As a martial artist I have learned quickly the art of habit; keeping your hands up to protect the face should become a habit, reacting to a takedown by scrambling to the knees or recovering guard- habit, making it to class every week – habit, calling my instructor Sifu and bowing after class- habit. With out these things the arts I study, the abilities I hope to reach and the time I spend training would mean nothing. Habit is a then good thing – right?
In the fitness world every great figure model I ever knew, every accomplished athlete or any person that has seen real changes from training has relied on a form of habit. Be it clean eating, systematic training or even the simple habit of ‘getting to the gym’, these habits keep people on track. Good habits get us and keep us at the top of our physical, physiological and mental game. Habit is therefore a great thing- right?
On the other hand, poor habits like dropping your hands when you kick, going to sleep at three in the morning every night, eating a tub of ice-cream after dinner, or falling into a habitual comfort zone on your couch is perhaps the worst type of habit one can acquire. Doing the things we loaf about ourselves instinctually, over and over again until our poor habits eat away at us kills the very essence of what we are trying to accomplish. Habits too often keep us reliant on them. Habit is then a bad thing?
Good Habits can make us Great, Poor Habits can Break us down
DISCLAIMER: There is no one reading this that has only good habits. No one. Not your mother, not the president, not your trainer, your Sifu, your doctor, not Justin Beaver and not even the Dalai Lama. We are human and that label is synonymous with a very real feeling of being mortal.
The Art of Habit is a consistent fight between the forces of good and evil for everyone! Okay this is not an epic novel, its your life. And perhaps you are now looking over your own patterns of good and bad behavior, or perhaps you know exactly where the horn in your heal is. Lets say you have been trying to get rid of the 5 coffees a day habit for the past several month. Like a splinter, a poor habit can keep everything else in your life from reaching its full potential.
So ANYWAY- whats to be done about all this?
Now that we finally admitted to ourselves that human nature can get the best of us, what is to be done about this?
A while back I went to a charity event my sister was having for her passion project, the Y Society (charity after work – a good habit) . They were hosting a series of speakers, one of which was a man who had written yet another book on Happiness. The concept however was a perspective of how habits can either make us happy people, or they can keep us miserably doubtful of ourselves.
I took away several small things out of his speech:
1. Identifying your bad habits
2. Deciding that these things will be changed
3. Creating a path to changing these things (yes, yes I will elaborate here)
4. 25 days and its your new habit?
Research studies show that if you do something for 25 days straight it will become your habit. I am not asking anyone to be in KB class twenty five days in a row, we are closed on Sundays and- well, you’d be nuts. What I am saying here is that if you make it a habit to come to KB class three days a week and the rest of the days ‘Be It’, ‘Embody It’, ‘Think About It’ – the habit of getting into training and looking forward to it every time will be yours. That is why there are those ‘crazy’ people out there that are always looking forward to going to the gym – they made it a habit, a good habit makes you happy! We all know our human nature LOVES habit.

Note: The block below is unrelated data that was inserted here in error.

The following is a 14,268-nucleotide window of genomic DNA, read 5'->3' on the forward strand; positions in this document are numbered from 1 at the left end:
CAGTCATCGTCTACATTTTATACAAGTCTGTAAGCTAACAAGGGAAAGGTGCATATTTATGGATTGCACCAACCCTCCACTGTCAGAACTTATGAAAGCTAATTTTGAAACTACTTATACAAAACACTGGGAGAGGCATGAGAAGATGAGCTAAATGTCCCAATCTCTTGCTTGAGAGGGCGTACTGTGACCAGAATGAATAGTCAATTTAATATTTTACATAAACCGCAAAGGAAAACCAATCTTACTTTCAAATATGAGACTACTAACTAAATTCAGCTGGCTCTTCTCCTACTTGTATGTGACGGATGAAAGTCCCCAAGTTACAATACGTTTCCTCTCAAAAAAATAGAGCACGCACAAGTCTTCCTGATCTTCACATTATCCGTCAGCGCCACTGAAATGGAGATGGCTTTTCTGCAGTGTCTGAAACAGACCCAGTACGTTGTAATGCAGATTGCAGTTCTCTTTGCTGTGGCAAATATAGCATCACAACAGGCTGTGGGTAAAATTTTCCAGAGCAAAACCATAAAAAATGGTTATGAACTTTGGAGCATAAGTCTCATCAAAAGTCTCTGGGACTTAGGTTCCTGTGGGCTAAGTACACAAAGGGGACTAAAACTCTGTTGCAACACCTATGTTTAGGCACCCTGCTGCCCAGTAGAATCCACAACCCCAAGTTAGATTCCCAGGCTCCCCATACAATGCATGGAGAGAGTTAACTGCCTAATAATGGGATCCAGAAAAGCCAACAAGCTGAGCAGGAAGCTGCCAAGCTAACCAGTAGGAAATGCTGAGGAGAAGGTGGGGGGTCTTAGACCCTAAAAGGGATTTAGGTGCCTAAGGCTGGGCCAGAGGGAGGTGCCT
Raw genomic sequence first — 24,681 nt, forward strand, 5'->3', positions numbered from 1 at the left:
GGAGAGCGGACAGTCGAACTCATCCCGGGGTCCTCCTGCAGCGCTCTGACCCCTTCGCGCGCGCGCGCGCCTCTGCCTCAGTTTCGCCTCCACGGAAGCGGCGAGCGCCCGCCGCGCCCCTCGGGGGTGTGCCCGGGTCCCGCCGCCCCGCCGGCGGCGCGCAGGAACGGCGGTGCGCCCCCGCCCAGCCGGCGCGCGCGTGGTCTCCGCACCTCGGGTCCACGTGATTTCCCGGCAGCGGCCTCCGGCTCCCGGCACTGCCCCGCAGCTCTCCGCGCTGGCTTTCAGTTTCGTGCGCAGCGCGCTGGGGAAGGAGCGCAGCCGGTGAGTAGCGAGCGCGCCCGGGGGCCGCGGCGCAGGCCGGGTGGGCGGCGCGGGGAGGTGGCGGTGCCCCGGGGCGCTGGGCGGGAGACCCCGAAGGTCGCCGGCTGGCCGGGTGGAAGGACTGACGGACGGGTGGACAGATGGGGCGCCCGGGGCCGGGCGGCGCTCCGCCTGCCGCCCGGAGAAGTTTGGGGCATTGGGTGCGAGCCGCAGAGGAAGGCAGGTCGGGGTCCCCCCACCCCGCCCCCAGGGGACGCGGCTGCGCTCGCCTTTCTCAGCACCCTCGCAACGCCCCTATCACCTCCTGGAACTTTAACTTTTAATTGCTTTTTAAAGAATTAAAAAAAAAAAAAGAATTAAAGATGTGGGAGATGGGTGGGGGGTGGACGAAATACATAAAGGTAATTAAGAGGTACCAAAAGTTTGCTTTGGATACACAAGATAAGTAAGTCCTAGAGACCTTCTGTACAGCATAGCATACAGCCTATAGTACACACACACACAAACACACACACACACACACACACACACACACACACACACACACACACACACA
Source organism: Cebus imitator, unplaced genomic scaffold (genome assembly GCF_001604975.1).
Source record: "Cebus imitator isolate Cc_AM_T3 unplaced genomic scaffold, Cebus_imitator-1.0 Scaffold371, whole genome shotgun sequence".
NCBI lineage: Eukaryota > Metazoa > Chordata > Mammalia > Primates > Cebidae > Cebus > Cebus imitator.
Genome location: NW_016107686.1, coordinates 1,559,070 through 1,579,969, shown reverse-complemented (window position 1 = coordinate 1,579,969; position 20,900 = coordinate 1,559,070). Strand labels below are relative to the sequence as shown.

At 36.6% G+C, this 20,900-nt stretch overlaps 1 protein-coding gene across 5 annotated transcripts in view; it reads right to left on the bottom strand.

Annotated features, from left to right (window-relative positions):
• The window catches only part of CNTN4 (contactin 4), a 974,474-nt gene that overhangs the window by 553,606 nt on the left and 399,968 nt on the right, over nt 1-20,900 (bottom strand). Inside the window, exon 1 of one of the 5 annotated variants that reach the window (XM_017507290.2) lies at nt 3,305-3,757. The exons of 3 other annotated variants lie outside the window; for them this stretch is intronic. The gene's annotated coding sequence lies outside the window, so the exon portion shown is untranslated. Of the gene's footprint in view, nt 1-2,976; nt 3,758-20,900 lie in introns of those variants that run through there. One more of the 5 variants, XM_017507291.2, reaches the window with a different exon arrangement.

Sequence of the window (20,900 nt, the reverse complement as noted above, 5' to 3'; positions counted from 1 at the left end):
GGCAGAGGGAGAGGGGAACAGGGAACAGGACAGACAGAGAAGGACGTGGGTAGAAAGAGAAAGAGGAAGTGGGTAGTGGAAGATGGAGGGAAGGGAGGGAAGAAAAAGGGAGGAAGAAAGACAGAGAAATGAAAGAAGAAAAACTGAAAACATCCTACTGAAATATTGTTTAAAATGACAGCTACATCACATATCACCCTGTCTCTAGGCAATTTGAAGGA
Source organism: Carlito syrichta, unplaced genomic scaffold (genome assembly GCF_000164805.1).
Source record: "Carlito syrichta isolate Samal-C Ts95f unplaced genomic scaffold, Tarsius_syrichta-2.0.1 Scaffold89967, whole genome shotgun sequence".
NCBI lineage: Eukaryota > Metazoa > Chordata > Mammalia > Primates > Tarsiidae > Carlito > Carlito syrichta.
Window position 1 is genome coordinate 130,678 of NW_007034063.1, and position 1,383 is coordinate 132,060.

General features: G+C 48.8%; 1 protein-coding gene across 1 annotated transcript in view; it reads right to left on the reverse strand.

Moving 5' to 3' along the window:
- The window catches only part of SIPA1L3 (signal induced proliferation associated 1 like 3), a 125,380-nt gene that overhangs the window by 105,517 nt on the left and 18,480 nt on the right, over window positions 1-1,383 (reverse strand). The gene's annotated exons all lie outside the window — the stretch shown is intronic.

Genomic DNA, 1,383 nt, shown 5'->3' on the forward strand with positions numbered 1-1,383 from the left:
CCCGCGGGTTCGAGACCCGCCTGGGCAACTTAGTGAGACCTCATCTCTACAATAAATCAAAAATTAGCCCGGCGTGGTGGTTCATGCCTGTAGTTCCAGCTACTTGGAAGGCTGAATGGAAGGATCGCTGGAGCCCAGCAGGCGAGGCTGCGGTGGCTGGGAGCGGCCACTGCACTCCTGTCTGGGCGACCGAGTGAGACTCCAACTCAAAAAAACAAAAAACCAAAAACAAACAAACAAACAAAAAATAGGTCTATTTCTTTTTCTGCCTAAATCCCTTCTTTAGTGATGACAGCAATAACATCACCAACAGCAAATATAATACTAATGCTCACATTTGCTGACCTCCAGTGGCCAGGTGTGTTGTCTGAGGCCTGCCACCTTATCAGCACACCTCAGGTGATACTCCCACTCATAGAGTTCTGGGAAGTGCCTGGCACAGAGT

Trick yourself. If you want to watch less TV and read more, hiding the TV remote control and placing a book on your coffee table instead will help you pick it up and start a path to a new habit. Erasing all the music from your ipod and downloading Japanese 101 onto your phone instead will help you learn another language.
Creating a path to changing things is as simple as tricking yourself and making good habits more available. Basically- place the things you want right in front of your face, and HIDE the bad ones. If you drink ten coffees a day, get rid of all the coffee in your house and don’t carry spare change in your wallet on the way to work (I know Starbucks takes credit cards!). So, take an alternate route to avoid your favorite Starbucks. Allow yourself one ritual coffee in the morning from a deli and then stock your work fridge with alternative things like natural green tea. Announce your new habit to people so that friends can ‘hold you to it’. Finally, reward yourself after a good habit is done. As an example, after your third day of working out every week take yourself out to your favorite Sushi restaurant. If you are trying to pick up green tea instead of a coffee, pair it with a favorite snack. Allow the body to identify the reward with your new habit.
Finally, THINK- Just twenty five days and – the poor habit is gone!
I have gone to far lengths to create good habits. In martial arts I drop my hands, so I asked my partner to kick me harder then usual every time my right hand dropped. At home I asked my fiancée to place a treadmill in our bedroom!?! (I know). And he did (it has since moved to the office) but hey- at the time I needed to facilitate my habit.
I see students that have transformed themselves because they made coming into the Academy a life habit, creating that warrior code in their lives as they took up martial arts and physical training like KB.
Remember: Creating good habits is evolution. Staying in poor habits is deterioration!
Okay on that note- POST your ways of getting rid of bad habits below (if you want!).